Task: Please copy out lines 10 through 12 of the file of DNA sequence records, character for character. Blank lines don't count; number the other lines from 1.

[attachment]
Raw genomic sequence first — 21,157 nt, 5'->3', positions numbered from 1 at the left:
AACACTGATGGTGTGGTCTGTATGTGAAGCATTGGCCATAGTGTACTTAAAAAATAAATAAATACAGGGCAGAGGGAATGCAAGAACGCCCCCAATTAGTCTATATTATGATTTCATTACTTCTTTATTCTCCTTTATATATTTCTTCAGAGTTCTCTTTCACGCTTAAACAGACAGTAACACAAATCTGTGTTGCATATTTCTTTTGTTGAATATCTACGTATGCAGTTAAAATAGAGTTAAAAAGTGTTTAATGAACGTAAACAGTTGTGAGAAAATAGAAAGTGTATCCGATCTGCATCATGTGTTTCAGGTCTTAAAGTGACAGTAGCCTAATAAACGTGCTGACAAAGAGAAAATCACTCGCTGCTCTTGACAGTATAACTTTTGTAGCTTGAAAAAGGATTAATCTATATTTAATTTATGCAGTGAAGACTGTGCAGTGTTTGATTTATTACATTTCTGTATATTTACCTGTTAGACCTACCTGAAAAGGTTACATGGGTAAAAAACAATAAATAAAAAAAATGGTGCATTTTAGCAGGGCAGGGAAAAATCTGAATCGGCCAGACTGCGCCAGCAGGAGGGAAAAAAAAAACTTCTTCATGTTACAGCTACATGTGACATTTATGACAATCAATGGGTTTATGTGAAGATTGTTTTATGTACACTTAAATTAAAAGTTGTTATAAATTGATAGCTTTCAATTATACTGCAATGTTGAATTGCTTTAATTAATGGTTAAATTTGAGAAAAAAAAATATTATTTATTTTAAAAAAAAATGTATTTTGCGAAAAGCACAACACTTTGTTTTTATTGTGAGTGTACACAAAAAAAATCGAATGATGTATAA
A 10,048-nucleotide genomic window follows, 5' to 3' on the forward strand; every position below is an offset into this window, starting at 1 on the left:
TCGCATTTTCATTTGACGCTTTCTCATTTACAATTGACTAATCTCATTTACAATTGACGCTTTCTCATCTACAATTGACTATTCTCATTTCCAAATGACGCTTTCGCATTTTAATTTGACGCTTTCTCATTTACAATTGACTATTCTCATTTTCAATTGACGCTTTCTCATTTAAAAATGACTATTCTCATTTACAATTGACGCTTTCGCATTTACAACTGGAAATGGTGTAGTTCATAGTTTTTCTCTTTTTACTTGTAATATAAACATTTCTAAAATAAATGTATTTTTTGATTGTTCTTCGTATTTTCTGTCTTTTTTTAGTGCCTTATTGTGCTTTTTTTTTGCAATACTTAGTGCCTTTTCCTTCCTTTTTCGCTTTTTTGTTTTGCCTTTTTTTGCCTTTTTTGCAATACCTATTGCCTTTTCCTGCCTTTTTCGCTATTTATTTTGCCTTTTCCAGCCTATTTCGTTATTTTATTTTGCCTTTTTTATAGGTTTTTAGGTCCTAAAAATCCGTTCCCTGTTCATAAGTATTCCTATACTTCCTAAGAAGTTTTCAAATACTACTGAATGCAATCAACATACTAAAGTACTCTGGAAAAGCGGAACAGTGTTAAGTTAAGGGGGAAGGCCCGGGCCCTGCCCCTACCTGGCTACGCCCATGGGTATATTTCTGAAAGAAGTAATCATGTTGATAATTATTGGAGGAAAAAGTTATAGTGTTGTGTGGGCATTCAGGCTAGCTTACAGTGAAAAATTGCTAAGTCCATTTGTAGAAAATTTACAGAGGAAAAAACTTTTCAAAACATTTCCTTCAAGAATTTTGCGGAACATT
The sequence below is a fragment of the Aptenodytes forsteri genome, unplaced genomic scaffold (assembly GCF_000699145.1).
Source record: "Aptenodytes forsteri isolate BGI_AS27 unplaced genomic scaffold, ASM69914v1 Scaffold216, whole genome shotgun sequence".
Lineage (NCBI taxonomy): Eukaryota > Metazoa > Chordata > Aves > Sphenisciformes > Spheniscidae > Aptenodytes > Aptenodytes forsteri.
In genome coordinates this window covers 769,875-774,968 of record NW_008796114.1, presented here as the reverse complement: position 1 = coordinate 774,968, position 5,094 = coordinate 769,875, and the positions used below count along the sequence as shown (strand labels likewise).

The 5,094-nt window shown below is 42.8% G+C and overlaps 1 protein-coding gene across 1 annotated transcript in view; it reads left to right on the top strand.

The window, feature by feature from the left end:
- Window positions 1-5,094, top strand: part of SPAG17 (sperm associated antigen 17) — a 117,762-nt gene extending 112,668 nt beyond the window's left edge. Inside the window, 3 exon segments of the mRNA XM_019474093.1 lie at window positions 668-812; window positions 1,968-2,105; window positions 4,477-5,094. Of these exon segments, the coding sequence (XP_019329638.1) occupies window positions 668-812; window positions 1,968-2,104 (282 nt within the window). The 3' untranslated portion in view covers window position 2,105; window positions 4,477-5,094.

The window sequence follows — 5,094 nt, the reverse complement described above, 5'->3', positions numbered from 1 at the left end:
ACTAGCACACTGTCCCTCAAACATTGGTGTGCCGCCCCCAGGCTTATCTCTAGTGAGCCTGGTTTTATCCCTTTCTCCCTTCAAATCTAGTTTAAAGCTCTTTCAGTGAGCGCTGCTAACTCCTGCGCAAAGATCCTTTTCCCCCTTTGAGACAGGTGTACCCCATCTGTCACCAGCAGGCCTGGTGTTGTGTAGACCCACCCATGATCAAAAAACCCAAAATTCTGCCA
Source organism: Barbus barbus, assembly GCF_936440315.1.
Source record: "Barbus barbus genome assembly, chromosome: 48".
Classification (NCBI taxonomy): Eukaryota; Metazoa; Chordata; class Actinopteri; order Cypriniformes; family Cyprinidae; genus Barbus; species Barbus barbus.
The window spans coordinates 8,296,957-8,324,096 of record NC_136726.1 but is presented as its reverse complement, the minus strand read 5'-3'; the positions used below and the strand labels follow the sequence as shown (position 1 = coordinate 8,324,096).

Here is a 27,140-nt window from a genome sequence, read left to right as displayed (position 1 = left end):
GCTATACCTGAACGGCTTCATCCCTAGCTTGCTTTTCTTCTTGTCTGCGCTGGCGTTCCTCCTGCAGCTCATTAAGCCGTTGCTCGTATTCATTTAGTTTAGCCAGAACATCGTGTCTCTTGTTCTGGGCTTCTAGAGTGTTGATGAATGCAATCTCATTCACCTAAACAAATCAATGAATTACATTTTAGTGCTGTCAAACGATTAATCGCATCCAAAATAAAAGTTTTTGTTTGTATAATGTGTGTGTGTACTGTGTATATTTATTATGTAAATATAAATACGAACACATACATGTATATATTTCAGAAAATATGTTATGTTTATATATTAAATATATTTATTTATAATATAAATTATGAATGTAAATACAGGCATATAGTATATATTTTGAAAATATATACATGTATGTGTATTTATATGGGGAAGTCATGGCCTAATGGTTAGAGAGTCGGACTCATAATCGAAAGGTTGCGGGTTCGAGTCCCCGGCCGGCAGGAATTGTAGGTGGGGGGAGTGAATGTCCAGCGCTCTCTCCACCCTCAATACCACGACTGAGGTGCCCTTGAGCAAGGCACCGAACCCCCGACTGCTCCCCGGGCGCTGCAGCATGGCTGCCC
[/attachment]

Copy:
The window, feature by feature from the left end:
- Window positions 1-5,094, top strand: part of SPAG17 (sperm associated antigen 17) — a 117,762-nt gene extending 112,668 nt beyond the window's left edge. Inside the window, 3 exon segments of the mRNA XM_019474093.1 lie at window positions 668-812; window positions 1,968-2,105; window positions 4,477-5,094. Of these exon segments, the coding sequence (XP_019329638.1) occupies window positions 668-812; window positions 1,968-2,104 (282 nt within the window). The 3' untranslated portion in view covers window position 2,105; window positions 4,477-5,094.

The window sequence follows — 5,094 nt, the reverse complement described above, 5'->3', positions numbered from 1 at the left end: